Rupiah Strengthens to Four-Month High After Economy Opened Up

Updated on
  • Revision of investment list is credit-positive, says Moody's
  • Two-year bonds advance as policy-rate cut seen this week

Indonesia’s rupiah rose to a four-month high on optimism the opening up of the economy to more foreign involvement will lure inflows.

The revised investment list, which allows greater foreign participation in a range of industries from toll roads to cinemas, reflects the government’s credit-positive focus on infrastructure development and recognizes that private funding is necessary, Moody’s Investors Services said in a report dated Feb. 15. Indonesia’s two-year bonds rose, pushing the yield to a nine-month low, before a policy review on Thursday at which a rate cut is forecast.

The rupiah climbed as much as 0.6 percent to 13,303 a dollar, the strongest level since Oct. 15, before closing down 0.1 percent, according to prices from local banks. It’s rallied 2.9 percent this year in the best performance among Asian emerging markets after Malaysia’s ringgit. DBS Group Holdings Ltd. raised its year-end forecast for the rupiah on Tuesday to 13,703 from 15,000.

“The sentiment towards the rupiah is quite positive at this point," said Ho Woei Chen, an economist at United Overseas Bank Ltd. in Singapore. “They expanded the investment list for foreigners. As a result of that there is more prospect of more capital inflows," she said, adding that UOB is reviewing its 13,900 year-end projection.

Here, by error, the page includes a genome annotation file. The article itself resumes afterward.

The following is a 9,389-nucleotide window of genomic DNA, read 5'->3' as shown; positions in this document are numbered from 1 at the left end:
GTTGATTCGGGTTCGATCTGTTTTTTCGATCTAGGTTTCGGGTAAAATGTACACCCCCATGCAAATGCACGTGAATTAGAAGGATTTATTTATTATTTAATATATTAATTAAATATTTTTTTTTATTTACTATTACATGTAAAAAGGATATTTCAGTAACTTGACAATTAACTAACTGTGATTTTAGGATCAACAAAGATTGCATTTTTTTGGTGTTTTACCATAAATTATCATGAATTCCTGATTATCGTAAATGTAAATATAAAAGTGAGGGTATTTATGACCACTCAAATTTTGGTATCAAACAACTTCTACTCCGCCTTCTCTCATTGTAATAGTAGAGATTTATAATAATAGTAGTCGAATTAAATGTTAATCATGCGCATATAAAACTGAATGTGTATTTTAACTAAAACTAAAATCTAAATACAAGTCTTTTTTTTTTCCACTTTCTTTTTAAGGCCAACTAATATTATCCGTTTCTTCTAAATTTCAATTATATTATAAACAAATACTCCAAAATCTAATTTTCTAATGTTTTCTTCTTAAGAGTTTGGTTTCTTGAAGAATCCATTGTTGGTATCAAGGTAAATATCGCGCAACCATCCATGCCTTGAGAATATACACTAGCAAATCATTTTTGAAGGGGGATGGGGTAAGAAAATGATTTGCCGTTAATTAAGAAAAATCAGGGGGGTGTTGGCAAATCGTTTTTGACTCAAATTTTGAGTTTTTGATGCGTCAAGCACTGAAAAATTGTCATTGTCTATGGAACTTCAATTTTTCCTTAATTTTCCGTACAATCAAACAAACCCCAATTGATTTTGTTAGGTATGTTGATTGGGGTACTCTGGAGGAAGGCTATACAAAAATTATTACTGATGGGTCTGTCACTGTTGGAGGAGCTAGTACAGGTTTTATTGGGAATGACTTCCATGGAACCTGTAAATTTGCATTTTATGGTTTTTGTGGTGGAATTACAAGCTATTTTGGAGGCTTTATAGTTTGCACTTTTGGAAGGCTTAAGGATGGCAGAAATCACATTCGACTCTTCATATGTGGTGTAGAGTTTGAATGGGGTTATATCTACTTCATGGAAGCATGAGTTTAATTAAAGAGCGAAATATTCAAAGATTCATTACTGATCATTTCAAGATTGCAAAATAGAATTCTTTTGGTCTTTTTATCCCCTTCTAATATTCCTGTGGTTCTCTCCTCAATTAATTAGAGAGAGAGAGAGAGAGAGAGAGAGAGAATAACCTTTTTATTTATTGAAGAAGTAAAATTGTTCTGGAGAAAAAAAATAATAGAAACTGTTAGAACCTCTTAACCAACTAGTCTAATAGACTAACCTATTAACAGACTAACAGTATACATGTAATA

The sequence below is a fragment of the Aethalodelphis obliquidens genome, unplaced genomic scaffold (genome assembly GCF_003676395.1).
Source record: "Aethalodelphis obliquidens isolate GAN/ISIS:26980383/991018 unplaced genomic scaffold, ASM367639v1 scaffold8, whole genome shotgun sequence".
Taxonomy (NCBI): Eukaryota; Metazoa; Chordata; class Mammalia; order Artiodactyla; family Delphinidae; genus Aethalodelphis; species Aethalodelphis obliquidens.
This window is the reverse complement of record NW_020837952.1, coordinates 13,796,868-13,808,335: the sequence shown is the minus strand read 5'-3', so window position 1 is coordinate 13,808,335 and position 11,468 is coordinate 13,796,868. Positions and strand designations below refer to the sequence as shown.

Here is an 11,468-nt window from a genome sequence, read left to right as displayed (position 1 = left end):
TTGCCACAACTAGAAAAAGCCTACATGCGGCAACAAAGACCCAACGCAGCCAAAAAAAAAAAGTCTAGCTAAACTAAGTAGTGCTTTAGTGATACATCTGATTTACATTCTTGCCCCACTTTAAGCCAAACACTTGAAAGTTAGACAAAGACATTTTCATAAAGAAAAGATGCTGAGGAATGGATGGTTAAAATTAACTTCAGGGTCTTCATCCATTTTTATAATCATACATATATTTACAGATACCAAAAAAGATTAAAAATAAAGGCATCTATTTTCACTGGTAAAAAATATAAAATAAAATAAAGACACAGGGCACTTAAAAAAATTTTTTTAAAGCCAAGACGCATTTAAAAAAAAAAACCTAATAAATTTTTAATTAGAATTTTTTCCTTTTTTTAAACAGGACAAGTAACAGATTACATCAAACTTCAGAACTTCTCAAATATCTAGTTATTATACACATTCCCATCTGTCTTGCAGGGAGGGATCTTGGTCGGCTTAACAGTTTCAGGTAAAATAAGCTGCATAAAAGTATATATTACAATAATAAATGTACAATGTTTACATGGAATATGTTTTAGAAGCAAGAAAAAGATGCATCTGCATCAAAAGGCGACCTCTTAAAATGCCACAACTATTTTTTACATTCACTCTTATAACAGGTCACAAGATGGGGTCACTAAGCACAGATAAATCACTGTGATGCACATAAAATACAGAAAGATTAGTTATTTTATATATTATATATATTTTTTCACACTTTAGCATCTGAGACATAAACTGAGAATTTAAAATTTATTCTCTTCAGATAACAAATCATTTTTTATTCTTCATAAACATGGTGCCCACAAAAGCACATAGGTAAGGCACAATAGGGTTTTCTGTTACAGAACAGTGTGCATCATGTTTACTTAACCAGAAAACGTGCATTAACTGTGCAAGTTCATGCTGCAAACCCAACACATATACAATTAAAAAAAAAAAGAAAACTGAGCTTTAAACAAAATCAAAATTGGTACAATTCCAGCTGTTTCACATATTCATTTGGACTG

The government will let non-Indonesians hold 100 percent stakes in toll roads, cinemas, cold storage, pharmaceutical raw-material manufacturing and restaurants, Coordinating Minister for Economic Affairs Darmin Nasution said last week. The reforms are “encouraging" and slower inflation gives Bank Indonesia room to support the economy, Joey Cuyegkeng, an economist at ING Groep NV in Manila, wrote in a note on Monday.

Rate-Cut Forecast

Bank Indonesia will cut its policy rate by 25 basis points to 7 percent this week, according to 16 of 26 analysts surveyed by Bloomberg, with the remainder seeing no change. That would be the second reduction this year. Slower inflation, which has stayed below 5 percent over the last three months after exceeding 7 percent in the middle of last year, has lured almost $5 billion of foreign funds to Indonesia’s local-currency sovereign bonds since the end of September.

The yield on the two-year government notes fell seven basis points to 7.6 percent, taking its decline this year to 101 basis points, Inter Dealer Market Association prices show. That matched the level on Feb. 12 that was the lowest since early May 2015.

“Expectations for a cut in interest rates should be negative for the currency because the yield in the rupiah assets would be lower," said UOB’s Ho. “But people are looking at the positive effect of the interest-rate cut on growth."